Readers Respond

Small Business Saturday: Shopping local supports charitable efforts, too | READER COMMENTARY

Alison King, left, and Nikki Rhodes in their bookstore, Rudolph Girls Bookstore, in Westminster on Thursday, July 29, 2021. (Brian Krista/Carroll County Times).

We hear lots of different reasons to shop small and local, especially this time of year. Shopping locally employs your friends and neighbors. It keeps your money in your community. You receive better, more personalized customer service and your purchase likely makes less of a negative impact on the environment. All of these things are 100% true and all are fantastic reasons to shop on Main Street this holiday season rather than scroll, click and hope your packages are delivered on time (”Baltimore-area holiday rush gets a head start amid concerns over shipping delays,” Nov. 21).

These were all reasons why my sister and I decided to become small business owners in 2021, but we quickly realized that owning a small business is also a fantastic way to give back to our community and to provide our customers with regular opportunities to do the same. Since opening, we have been asked to contribute to more local fundraisers and charitable organizations than we are able to help, but we have established a local scholarship fund, provided a discount incentive and physical drop-off location for the Shepherd’s Staff’s Call for Coats, participated in two of the Carroll Arts Centers largest fundraisers, and contributed gift cards and merchandise to several local fundraising events. And we’ve only been open for three months.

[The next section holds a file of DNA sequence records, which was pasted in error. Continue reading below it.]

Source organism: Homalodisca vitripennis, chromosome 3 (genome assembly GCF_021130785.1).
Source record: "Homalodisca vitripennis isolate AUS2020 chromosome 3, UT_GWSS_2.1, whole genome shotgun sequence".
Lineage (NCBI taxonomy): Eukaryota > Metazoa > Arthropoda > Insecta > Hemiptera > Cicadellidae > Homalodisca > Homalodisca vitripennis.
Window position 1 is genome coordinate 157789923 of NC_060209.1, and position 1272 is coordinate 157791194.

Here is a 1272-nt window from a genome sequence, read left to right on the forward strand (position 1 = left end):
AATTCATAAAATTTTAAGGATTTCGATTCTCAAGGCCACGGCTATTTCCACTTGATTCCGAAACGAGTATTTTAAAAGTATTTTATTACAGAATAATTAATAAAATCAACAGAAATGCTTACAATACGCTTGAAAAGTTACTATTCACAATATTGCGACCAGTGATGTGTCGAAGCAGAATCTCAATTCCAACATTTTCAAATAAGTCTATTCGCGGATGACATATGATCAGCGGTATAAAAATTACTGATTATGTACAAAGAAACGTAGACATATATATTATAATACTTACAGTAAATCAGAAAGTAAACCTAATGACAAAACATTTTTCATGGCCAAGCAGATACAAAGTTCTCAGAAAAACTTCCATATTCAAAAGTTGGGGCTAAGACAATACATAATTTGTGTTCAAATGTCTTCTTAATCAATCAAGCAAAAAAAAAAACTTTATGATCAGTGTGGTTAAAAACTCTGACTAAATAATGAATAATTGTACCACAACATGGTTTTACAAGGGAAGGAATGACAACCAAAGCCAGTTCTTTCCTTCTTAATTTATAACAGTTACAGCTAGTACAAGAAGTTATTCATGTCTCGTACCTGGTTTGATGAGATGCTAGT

Look at any of our local nonprofits and you will likely find a list of small businesses that help them out throughout the year. The bakery that makes cookies to benefit the Boys and Girls Club. The restaurant that contributes a percentage of sales to a different local nonprofit every single week. The brewery that regularly supports veterans. The numerous small retail businesses that sponsor runs, walks and other events to raise money for organizations run by and for the people in our community. And in the short time our business has been a part of the Carroll County Chamber of Commerce, we’ve noticed that they never miss an opportunity to help small businesses in these efforts.

Your online purchase may save you a few dollars and allow you to shop from the comfort of your couch while wearing your pajamas, but what is really happening as a result of your purchase? Your local small business owners are putting that money back into our community every single day. If someone handed you $20 and asked if you would like to give that money to help send a rich guy to space or if you would like to help a local after-school program, make sure someone in our community has a warm coat this winter or help a local crisis center to keep providing services, you know which one you would choose. With nearly every purchase you make, you have the opportunity to make that choice and make a difference when you shop small.


Alison King, Westminster

The writer is co-owner of Rudolph Girls Bookstore.

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